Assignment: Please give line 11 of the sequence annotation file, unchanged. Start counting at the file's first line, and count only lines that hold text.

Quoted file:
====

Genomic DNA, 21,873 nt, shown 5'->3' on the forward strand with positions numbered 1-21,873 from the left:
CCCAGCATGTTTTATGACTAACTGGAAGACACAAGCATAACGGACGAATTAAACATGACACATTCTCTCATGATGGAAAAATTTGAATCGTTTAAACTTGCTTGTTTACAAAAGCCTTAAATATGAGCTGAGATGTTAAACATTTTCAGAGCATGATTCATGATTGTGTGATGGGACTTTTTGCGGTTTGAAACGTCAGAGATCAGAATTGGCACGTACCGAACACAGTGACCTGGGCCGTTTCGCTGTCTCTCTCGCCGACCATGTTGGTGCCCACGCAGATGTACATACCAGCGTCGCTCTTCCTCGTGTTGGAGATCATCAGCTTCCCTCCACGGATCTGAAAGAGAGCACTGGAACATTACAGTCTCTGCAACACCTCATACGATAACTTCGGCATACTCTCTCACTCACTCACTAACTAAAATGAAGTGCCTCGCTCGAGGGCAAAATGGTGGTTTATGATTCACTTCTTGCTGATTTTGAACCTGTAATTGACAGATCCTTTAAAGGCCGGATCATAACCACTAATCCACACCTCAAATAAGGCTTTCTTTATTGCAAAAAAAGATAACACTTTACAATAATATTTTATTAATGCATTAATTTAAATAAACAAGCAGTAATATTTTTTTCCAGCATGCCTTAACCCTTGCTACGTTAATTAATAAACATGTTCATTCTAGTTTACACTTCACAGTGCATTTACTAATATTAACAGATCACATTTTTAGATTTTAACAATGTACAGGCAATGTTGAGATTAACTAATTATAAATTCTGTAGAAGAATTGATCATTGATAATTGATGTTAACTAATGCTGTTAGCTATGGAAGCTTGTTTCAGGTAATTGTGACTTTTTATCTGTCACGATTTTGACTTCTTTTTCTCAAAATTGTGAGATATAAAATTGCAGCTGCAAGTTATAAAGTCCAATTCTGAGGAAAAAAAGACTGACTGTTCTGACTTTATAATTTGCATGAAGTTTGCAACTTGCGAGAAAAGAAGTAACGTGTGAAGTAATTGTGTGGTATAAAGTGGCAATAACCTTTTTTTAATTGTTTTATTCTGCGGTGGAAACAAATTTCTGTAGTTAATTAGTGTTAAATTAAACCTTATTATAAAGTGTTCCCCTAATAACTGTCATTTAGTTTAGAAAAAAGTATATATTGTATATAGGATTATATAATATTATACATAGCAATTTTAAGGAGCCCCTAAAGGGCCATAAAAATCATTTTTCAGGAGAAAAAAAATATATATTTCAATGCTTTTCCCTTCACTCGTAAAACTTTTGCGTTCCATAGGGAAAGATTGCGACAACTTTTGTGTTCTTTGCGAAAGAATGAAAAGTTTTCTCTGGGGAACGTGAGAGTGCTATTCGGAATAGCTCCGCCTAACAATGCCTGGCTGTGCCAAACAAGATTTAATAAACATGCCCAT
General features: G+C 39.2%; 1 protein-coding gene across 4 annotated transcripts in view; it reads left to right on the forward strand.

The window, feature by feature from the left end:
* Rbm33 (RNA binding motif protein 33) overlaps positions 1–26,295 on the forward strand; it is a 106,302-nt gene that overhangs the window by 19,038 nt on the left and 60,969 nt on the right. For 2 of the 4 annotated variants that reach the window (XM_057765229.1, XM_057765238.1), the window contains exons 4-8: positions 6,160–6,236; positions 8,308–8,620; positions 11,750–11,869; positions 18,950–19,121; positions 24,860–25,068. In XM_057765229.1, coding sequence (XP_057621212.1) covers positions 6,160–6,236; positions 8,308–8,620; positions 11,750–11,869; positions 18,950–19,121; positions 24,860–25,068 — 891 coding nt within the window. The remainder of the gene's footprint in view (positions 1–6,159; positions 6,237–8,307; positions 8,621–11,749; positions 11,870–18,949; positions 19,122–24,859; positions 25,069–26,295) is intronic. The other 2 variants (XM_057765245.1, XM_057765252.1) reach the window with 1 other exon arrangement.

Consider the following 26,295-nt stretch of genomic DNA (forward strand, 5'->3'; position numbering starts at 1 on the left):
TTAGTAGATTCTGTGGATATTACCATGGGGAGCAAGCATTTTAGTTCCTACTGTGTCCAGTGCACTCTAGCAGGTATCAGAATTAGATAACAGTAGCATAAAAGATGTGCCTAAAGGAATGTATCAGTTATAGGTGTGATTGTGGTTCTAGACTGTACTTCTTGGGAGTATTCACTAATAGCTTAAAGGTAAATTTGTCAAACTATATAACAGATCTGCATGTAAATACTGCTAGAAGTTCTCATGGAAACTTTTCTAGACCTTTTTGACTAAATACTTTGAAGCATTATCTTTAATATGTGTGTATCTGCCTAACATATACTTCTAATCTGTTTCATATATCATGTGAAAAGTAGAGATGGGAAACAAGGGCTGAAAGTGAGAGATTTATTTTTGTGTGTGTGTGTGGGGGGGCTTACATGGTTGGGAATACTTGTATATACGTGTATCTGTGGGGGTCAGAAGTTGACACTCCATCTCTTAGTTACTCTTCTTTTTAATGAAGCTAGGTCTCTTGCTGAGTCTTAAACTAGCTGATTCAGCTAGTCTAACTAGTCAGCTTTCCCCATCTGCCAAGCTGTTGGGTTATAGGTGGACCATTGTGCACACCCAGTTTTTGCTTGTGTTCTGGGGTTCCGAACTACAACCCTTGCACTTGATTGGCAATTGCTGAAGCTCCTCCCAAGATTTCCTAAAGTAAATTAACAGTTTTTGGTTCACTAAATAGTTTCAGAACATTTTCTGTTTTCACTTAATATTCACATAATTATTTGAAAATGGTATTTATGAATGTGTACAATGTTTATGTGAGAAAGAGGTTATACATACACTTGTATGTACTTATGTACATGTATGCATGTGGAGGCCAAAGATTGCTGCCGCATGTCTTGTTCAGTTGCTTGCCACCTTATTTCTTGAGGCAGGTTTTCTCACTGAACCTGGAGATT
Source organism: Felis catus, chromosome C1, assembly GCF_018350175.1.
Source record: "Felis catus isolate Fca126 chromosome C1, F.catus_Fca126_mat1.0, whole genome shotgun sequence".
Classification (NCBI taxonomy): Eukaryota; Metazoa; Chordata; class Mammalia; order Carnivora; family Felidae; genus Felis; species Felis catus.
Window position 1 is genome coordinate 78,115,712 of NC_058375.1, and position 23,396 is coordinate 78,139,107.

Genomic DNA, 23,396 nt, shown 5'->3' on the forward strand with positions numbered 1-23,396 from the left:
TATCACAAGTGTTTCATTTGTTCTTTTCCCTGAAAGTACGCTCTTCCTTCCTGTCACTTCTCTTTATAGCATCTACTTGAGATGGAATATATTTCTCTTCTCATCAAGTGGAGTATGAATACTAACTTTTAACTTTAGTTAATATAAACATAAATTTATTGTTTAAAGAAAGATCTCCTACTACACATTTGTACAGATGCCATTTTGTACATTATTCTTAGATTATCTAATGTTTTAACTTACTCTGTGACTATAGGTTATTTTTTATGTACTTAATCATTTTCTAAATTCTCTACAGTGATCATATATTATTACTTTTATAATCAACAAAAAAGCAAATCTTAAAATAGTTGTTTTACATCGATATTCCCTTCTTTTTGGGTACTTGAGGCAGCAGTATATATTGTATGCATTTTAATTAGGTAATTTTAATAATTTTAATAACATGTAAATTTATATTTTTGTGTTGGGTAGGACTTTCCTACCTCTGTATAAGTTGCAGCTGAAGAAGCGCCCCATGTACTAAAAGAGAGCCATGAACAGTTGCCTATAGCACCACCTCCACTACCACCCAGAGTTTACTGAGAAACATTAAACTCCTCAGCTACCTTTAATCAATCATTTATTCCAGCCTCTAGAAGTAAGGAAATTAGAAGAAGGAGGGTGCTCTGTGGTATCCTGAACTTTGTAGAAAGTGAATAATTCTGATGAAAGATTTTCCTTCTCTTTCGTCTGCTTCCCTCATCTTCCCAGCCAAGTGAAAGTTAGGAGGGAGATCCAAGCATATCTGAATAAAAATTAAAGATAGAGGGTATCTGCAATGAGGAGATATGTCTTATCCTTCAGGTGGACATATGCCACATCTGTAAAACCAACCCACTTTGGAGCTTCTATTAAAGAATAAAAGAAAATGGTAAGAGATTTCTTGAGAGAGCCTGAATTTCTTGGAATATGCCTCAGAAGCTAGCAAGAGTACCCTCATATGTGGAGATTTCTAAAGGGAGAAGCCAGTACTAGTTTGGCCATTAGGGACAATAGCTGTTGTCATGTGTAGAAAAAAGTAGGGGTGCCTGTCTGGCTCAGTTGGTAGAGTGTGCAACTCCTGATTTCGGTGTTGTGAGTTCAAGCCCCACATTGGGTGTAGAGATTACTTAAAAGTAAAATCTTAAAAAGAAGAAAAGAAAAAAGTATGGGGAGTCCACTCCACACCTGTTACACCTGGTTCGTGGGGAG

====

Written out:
Window position 1 is genome coordinate 78,115,712 of NC_058375.1, and position 23,396 is coordinate 78,139,107.